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Friday, June 7, 2024

Exploring a bizarre alien world with a spry spaceship in Jett: The Far Shore

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There’s a mixture of melancholy and hope at the start of Jett: The Far Shore. As Mei, you’re one of a few brave astronauts leaving your dying home planet behind to scout an unknown ocean planet elsewhere in the galaxy. The departure is a pretty somber affair, and it’s easy to see why. This isn’t some Star Trek warp drive magic that’ll get you to your destination in an hour or so. Just reaching the mysterious planet takes a thousand years.

Luckily, you’ve got an extremely cool ship to explore that strange planet with, and refreshingly enough it’s a ship without guns or bombs or laser-guided missiles. That isn’t to say you’re helpless on this occasionally hostile planet. Your Jett is capable of a lot of cool moves, they just don’t involve traditional videogame spaceship violence.

I got to play the first few hours of Jett this week, and I’ve grown quite fond of my speedly little Jett and it’s bag of non-violent tricks. The pop, for instance. Your Jett doesn’t sail through the sky, it’s more of a hovercraft, skimming along just above the surface of the water or land. But you can pop, which gives you a little boost up into the air. Not only is this useful for hopping your ship onto higher ground, the pop creates a little energy surge around you, which can activate some of the alien life forms on the planet. 

For instance, a pop might dislodge a leech-like creature that likes to attach itself to your energy shields. It can also cause the bulb of an enormous alien flower to suddenly burst, which can be useful if an angry airborne alien is closing in right behind you. I’ve only been on this planet a little while and I’m already using giant alien plants to defeat giant alien bats.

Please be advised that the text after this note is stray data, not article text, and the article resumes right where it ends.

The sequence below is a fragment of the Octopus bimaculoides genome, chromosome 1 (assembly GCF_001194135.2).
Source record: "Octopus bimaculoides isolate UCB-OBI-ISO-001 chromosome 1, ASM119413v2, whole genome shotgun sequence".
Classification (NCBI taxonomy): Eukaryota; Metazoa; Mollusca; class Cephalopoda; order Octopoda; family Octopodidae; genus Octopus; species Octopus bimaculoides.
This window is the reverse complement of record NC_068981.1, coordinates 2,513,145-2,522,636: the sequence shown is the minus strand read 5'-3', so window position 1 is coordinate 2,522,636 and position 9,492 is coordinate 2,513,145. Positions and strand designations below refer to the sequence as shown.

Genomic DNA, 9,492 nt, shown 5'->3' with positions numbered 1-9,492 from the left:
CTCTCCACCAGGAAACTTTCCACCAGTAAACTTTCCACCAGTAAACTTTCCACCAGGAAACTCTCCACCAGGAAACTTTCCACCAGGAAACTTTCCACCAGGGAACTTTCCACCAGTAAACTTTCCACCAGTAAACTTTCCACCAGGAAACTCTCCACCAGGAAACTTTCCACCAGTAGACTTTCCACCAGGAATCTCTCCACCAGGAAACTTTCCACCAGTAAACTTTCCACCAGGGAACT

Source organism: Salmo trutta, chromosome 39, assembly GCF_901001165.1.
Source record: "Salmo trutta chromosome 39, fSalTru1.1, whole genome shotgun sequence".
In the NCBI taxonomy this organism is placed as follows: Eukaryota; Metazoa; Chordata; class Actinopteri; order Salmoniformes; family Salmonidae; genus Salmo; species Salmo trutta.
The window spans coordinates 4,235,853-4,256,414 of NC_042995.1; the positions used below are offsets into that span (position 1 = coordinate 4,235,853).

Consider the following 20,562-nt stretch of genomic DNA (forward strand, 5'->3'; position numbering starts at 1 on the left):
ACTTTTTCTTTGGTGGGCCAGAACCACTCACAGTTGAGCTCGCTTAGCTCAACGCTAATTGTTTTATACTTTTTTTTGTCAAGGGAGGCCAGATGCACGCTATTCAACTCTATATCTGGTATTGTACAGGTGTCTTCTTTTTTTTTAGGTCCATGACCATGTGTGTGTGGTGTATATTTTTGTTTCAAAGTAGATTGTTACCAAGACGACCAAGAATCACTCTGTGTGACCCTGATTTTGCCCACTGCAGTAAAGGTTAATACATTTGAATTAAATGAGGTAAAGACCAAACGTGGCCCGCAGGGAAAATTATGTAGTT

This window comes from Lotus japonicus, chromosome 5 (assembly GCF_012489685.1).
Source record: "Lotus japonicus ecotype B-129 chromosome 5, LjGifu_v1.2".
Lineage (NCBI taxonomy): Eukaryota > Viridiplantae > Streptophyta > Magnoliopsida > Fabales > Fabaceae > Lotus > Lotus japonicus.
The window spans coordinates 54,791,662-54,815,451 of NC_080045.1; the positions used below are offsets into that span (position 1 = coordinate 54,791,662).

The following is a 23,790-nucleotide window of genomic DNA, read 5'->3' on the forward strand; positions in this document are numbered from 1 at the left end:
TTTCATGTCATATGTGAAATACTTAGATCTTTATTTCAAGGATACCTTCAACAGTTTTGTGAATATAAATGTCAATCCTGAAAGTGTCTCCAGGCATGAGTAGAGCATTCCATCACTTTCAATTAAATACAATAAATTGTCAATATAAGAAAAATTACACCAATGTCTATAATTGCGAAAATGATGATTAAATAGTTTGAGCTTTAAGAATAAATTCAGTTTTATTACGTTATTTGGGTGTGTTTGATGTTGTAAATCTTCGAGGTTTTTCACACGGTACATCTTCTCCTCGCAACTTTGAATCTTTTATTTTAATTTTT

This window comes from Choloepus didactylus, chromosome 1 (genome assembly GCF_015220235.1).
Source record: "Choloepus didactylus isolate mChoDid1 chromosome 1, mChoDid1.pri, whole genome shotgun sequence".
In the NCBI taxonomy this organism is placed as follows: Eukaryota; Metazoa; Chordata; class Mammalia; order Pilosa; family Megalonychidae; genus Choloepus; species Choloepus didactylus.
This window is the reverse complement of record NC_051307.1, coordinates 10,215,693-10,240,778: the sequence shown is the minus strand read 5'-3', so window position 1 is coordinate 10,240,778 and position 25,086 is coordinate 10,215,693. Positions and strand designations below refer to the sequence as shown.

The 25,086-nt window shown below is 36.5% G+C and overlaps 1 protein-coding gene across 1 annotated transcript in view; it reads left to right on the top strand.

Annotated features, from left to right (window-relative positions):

Your ship also has a grappling hook that can pick up objects, and either propel them through the air or drop them to the ground under you. If that object is the volatile sort that bursts on impact, you can probably imagine one or two applications for it, as if your ship is lobbing a little alien grenade. And if it isn’t volatile, there may be a way to make it volatile by using your grappler to dunk it into some other alien substance before you chuck it.

Naturally, your ship has a scanner, which is how you learn about the bizarre alien flora and fauna and how it might react to your pops or grapples in the first place. The more you explore, the bigger your encyclopedia gets and the easier it is to recognize these alien elements as you’re cruising around. And your Jett has a hell of a jet, too. The first few times you get to really open ‘er up and blast at full speed across the planet, it’s genuinely thrilling. Your engines overheat quickly, but passing over little pockets of vapor cools them off, so you can string together an extremely long flight at top speed with some careful maneuvering. It’s pretty damn satisfying.

Just to prepare you, though: If you’re planning on climbing into this Jett with Mei, you’d better pack a bit of extra patience in the cargo bay. Your ship may be fast, but the first few hours of Jett: The Far Shore are a bit slow. When you’re not speeding around the planet you’ll take a lot of long walks through corridors at your base, sit down for meals, observe cultural rituals, and stand still while everyone else has a good long chat they seem in no hurry to wrap up. Even certain prompts, like to grasp a door handle or activate an elevator, require holding down the key an especially long time.

Your Jett co-pilot, Isao, talks very slowly and very often in the first few hours, too. He’s mellow, which I actually appreciate—I’m no fan of Claptrap-like motormouth companions in games. But this dude is a little too chill and trusts you to do absolutely nothing without him telling you to do it first that I’ve come to find him a bit irritating. I did eventually reach an area where he stopped tutorializing my every action and let me figure some things out for myself, but it took a couple hours to get there. Hopefully as you get deeper into the game he’ll give you fewer instructions and more freedom.

I also occasionally find the ship a little difficult to control at low speeds, particularly if it nudges something on the ground, which often spins me around a full 180 degrees. Scrolling the mouse wheel lets me zoom in closer to my ship, which the game seems to abhor because it will quickly zoom way back out again until my ship is barely even a speck on the screen, meaning I have to zoom back in once more. I wish it would just let me choose my zoom level instead of deciding it for me.

But those are my only real complaints. The art and especially the character design of Jett: The Far Shore are beautiful and original. The sound design is fantastic, too, and the alien world is moody and strange and truly feels alien. I’m looking forward to exploring more of it when Jett releases on October 5.

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